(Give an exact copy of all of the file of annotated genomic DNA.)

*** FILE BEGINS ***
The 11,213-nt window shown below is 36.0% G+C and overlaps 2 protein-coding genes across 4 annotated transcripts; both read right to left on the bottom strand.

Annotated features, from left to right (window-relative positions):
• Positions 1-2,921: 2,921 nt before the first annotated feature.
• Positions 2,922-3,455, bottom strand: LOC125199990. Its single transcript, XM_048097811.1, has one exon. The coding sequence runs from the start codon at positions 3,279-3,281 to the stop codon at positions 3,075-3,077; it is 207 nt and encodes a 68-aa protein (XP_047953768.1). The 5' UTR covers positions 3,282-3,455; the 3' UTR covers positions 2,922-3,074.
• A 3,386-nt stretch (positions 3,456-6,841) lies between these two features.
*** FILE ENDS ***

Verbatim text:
The 11,213-nt window shown below is 36.0% G+C and overlaps 2 protein-coding genes across 4 annotated transcripts; both read right to left on the bottom strand.

Annotated features, from left to right (window-relative positions):
• Positions 1-2,921: 2,921 nt before the first annotated feature.
• Positions 2,922-3,455, bottom strand: LOC125199990. Its single transcript, XM_048097811.1, has one exon. The coding sequence runs from the start codon at positions 3,279-3,281 to the stop codon at positions 3,075-3,077; it is 207 nt and encodes a 68-aa protein (XP_047953768.1). The 5' UTR covers positions 3,282-3,455; the 3' UTR covers positions 2,922-3,074.
• A 3,386-nt stretch (positions 3,456-6,841) lies between these two features.